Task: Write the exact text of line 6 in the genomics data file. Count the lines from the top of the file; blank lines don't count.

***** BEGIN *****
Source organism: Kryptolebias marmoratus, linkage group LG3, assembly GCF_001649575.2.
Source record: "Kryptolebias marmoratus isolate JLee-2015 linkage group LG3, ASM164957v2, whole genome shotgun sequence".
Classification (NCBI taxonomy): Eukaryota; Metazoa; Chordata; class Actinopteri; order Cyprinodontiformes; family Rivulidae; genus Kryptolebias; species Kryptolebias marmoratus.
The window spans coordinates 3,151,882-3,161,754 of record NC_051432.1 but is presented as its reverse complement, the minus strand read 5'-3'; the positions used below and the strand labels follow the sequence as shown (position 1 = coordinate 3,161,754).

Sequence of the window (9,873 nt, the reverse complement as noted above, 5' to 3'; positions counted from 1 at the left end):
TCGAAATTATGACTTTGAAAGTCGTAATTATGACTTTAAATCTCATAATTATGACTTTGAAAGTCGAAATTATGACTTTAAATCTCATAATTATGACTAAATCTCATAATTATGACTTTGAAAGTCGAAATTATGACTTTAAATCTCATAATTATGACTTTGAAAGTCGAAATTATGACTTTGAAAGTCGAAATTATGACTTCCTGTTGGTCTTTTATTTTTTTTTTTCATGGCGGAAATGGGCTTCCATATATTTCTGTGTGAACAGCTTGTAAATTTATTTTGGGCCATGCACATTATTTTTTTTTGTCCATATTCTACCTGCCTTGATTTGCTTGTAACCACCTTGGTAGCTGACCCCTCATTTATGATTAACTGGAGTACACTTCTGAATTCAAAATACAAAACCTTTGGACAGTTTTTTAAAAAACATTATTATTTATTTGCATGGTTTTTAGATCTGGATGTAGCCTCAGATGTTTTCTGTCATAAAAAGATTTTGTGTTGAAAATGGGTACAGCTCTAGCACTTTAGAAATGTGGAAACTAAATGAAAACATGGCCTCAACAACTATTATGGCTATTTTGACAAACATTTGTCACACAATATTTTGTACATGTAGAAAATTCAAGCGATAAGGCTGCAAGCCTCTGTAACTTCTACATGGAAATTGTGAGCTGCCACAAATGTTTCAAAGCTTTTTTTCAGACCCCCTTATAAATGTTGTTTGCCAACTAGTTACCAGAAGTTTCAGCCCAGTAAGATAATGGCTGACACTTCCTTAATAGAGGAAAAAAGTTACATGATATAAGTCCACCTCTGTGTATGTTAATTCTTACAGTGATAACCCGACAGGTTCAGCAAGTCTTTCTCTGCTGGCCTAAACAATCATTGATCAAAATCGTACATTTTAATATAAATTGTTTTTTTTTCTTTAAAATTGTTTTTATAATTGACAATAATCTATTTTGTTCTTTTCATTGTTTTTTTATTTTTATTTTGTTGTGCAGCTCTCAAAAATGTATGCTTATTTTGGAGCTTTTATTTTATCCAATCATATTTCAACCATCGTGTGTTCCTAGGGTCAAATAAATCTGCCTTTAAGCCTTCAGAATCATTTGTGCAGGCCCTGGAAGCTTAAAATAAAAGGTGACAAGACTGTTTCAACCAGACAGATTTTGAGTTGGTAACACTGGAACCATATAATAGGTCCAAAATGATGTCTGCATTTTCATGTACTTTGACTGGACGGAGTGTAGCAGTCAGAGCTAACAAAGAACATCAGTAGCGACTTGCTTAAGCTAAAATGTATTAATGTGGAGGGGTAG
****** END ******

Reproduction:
TCGAAATTATGACTTTGAAAGTCGTAATTATGACTTTAAATCTCATAATTATGACTTTGAAAGTCGAAATTATGACTTTAAATCTCATAATTATGACTAAATCTCATAATTATGACTTTGAAAGTCGAAATTATGACTTTAAATCTCATAATTATGACTTTGAAAGTCGAAATTATGACTTTGAAAGTCGAAATTATGACTTCCTGTTGGTCTTTTATTTTTTTTTTTCATGGCGGAAATGGGCTTCCATATATTTCTGTGTGAACAGCTTGTAAATTTATTTTGGGCCATGCACATTATTTTTTTTTGTCCATATTCTACCTGCCTTGATTTGCTTGTAACCACCTTGGTAGCTGACCCCTCATTTATGATTAACTGGAGTACACTTCTGAATTCAAAATACAAAACCTTTGGACAGTTTTTTAAAAAACATTATTATTTATTTGCATGGTTTTTAGATCTGGATGTAGCCTCAGATGTTTTCTGTCATAAAAAGATTTTGTGTTGAAAATGGGTACAGCTCTAGCACTTTAGAAATGTGGAAACTAAATGAAAACATGGCCTCAACAACTATTATGGCTATTTTGACAAACATTTGTCACACAATATTTTGTACATGTAGAAAATTCAAGCGATAAGGCTGCAAGCCTCTGTAACTTCTACATGGAAATTGTGAGCTGCCACAAATGTTTCAAAGCTTTTTTTCAGACCCCCTTATAAATGTTGTTTGCCAACTAGTTACCAGAAGTTTCAGCCCAGTAAGATAATGGCTGACACTTCCTTAATAGAGGAAAAAAGTTACATGATATAAGTCCACCTCTGTGTATGTTAATTCTTACAGTGATAACCCGACAGGTTCAGCAAGTCTTTCTCTGCTGGCCTAAACAATCATTGATCAAAATCGTACATTTTAATATAAATTGTTTTTTTTTCTTTAAAATTGTTTTTATAATTGACAATAATCTATTTTGTTCTTTTCATTGTTTTTTTATTTTTATTTTGTTGTGCAGCTCTCAAAAATGTATGCTTATTTTGGAGCTTTTATTTTATCCAATCATATTTCAACCATCGTGTGTTCCTAGGGTCAAATAAATCTGCCTTTAAGCCTTCAGAATCATTTGTGCAGGCCCTGGAAGCTTAAAATAAAAGGTGACAAGACTGTTTCAACCAGACAGATTTTGAGTTGGTAACACTGGAACCATATAATAGGTCCAAAATGATGTCTGCATTTTCATGTACTTTGACTGGACGGAGTGTAGCAGTCAGAGCTAACAAAGAACATCAGTAGCGACTTGCTTAAGCTAAAATGTATTAATGTGGAGGGGTAG